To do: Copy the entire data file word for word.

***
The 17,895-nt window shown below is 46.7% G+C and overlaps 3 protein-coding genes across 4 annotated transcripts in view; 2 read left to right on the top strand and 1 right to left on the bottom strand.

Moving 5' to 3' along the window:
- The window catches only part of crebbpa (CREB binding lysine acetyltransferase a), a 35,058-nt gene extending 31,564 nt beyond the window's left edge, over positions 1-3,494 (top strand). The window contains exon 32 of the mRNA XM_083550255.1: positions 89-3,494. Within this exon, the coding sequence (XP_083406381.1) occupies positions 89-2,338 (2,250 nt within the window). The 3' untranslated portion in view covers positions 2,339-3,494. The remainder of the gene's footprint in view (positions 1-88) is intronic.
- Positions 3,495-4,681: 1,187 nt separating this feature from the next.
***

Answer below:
The 17,895-nt window shown below is 46.7% G+C and overlaps 3 protein-coding genes across 4 annotated transcripts in view; 2 read left to right on the top strand and 1 right to left on the bottom strand.

Moving 5' to 3' along the window:
- The window catches only part of crebbpa (CREB binding lysine acetyltransferase a), a 35,058-nt gene extending 31,564 nt beyond the window's left edge, over positions 1-3,494 (top strand). The window contains exon 32 of the mRNA XM_083550255.1: positions 89-3,494. Within this exon, the coding sequence (XP_083406381.1) occupies positions 89-2,338 (2,250 nt within the window). The 3' untranslated portion in view covers positions 2,339-3,494. The remainder of the gene's footprint in view (positions 1-88) is intronic.
- Positions 3,495-4,681: 1,187 nt separating this feature from the next.